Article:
using our analogy either you’ve got a bad wall okay that means that the damn
wall is not holding back the water and it’s leaking out or you’ve got spillover
okay so the bad wall is much more rare and
the spillover is much more common so let’s talk about the bad wall first this
is sometimes known as fan Kony’s syndrome with Vanko knee syndrome you
have a problem with reabsorption at the proximal convoluted tubules so you also
see dumping of phosphate you’ll also see dumping of uric acid you’ll also see
dumping of bicarbonate now if you remember if you don’t reabsorb
bicarbonate well at the proximal convoluted tubule this is known as a
renal tubular acidosis type 2 okay and that gets into the pH and then of course
the other thing that you see that gets dumped our amino acids now what are
things that can cause this Vanko knee syndrome well it could have something
called multiple myeloma that is a cancerous disease where you have plasma
cells that’s overpopulate all the things that could do this would be heavy metals
other things that could do this would be medications for instance 10 of there
which is an HIV medication chemo therapeutic agents like
cisplatin can do it another medication that’s used in mood disturbances that’s
vpa or valproic acid and then antibiotic which is used commonly is
aminoglycosides so that would be like gentamicin tobramycin amikacin so immuno
clyde’s can do this so all of these causes can cause the Fanconi syndrome
where we have a bad wall so in terms of spillover though where the wall is fine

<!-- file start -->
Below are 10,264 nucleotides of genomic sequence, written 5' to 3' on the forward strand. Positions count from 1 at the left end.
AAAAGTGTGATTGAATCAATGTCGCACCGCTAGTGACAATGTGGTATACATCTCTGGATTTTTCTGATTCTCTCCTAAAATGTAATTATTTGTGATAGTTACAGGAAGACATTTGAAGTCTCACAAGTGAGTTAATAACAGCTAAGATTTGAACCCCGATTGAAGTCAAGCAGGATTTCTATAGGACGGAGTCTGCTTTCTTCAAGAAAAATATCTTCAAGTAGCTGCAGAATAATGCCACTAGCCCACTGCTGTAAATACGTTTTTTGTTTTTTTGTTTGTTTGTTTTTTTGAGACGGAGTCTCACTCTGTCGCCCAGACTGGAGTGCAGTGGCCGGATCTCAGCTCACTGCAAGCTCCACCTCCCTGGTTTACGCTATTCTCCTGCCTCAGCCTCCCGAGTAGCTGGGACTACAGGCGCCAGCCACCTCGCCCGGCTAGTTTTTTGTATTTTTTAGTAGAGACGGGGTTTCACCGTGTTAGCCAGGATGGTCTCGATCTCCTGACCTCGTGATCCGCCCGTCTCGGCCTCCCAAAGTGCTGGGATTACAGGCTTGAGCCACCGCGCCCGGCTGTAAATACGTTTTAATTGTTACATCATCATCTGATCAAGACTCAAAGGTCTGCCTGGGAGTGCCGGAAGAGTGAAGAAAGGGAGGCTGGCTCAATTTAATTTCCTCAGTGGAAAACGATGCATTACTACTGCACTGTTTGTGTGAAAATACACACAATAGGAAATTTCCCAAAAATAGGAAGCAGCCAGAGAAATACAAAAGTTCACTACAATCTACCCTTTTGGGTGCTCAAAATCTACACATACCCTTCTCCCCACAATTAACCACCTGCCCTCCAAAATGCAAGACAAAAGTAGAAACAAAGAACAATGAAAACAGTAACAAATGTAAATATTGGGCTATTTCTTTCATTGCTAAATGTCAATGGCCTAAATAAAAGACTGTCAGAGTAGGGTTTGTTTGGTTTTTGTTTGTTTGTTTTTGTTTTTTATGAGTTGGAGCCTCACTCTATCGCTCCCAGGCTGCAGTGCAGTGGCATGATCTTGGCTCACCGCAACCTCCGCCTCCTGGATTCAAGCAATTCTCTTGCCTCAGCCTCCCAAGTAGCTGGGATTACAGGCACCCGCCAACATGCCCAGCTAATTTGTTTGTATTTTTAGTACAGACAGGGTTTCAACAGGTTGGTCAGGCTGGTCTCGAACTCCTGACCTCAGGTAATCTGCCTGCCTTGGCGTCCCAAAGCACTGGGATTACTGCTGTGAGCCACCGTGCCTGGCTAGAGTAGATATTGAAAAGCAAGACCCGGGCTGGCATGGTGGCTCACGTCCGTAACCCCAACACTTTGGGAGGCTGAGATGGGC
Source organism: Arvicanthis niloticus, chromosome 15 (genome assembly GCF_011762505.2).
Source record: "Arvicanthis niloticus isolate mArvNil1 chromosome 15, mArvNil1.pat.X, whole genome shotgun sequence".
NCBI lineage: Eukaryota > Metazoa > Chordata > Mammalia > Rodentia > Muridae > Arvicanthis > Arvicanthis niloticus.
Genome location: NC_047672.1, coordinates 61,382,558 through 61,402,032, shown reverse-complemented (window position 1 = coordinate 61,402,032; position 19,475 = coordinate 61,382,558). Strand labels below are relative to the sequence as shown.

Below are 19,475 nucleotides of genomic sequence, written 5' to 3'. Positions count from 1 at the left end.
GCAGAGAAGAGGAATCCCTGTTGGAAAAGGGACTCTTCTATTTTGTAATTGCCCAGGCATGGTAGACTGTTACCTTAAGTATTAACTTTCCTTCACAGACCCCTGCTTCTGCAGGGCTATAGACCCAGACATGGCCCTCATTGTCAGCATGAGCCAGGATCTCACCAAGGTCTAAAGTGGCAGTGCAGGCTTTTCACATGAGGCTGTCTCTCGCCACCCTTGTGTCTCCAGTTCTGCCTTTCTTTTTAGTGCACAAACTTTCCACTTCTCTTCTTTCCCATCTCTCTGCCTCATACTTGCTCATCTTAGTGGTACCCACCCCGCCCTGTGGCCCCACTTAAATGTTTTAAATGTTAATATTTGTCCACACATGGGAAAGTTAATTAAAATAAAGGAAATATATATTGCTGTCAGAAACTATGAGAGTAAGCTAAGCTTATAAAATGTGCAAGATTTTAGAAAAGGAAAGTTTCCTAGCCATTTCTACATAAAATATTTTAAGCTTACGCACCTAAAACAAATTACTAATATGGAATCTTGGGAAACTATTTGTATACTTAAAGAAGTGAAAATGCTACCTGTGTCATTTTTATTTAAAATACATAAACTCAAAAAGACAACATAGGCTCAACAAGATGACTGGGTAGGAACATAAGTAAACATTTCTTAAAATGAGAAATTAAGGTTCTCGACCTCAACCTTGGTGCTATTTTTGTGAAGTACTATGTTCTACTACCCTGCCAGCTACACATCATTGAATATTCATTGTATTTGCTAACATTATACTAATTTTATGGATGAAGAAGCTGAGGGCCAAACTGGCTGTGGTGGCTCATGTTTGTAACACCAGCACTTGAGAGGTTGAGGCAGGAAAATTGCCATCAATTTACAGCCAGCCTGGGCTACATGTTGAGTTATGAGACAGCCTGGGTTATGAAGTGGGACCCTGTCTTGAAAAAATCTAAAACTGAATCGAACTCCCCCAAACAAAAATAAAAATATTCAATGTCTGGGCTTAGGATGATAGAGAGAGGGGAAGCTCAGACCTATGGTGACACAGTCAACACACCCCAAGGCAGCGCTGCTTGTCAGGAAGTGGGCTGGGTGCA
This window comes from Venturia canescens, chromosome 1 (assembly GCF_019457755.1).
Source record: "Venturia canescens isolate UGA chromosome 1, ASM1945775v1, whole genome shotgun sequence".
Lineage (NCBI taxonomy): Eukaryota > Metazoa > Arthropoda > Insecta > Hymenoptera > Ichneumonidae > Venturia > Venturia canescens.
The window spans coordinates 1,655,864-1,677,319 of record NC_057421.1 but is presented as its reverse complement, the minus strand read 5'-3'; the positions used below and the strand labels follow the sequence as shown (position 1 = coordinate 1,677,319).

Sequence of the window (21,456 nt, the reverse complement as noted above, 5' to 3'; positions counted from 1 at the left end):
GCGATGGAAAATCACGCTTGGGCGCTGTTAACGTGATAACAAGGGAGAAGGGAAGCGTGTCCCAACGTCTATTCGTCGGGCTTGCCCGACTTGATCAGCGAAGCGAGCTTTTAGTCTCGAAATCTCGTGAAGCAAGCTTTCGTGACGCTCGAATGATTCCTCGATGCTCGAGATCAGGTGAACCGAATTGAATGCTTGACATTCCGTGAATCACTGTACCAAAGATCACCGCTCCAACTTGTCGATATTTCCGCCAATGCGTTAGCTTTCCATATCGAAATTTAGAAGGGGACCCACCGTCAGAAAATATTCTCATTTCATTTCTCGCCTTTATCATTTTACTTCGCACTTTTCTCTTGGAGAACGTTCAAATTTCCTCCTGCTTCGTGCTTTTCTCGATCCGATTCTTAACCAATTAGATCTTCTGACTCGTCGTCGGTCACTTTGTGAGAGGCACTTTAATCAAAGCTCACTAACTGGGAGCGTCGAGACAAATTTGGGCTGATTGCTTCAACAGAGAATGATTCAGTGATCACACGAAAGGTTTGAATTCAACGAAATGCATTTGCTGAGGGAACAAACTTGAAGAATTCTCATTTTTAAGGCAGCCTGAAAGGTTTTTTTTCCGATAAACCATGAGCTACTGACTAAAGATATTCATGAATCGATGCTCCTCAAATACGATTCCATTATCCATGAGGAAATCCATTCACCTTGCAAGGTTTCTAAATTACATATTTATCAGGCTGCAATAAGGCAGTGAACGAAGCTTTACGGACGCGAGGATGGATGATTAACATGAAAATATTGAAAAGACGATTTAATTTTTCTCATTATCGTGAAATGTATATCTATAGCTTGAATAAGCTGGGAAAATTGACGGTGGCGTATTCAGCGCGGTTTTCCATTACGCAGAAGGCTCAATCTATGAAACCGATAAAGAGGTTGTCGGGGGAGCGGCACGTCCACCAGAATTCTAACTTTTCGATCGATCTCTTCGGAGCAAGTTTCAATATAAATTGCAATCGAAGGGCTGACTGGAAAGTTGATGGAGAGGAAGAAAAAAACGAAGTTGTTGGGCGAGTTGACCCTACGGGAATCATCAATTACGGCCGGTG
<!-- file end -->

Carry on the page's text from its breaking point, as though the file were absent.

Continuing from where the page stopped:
but you just have too much glucose in the blood the biggest one there you got
to know about is diabetes and of course you can have type 1 you can have type 2
you could have even gestational diabetes that could do it and anything basically
that will increase your blood glucose for instance Cushing’s disease that
could do it and that list goes pretty deep so those are the causes of glucose
in the urine okay let’s change up the color a little bit let’s talk about
ketones so ketones in the urine it’s not usually as useful as serum ketones now
that those are more available so this is kind of an older test the way that those
are checked for is something that you should know called the Nitro pro side
test so what are the major reasons why somebody would have ketones in their
urine one of them is alcohol so alcoholic ketosis another one would be
of course DKA which is diabetic ketoacidosis and then finally the last
one would be starvation ketoacidosis so what are ketones specifically well the
thing that you’ve got to remember is in the cell you’ve got the nucleus of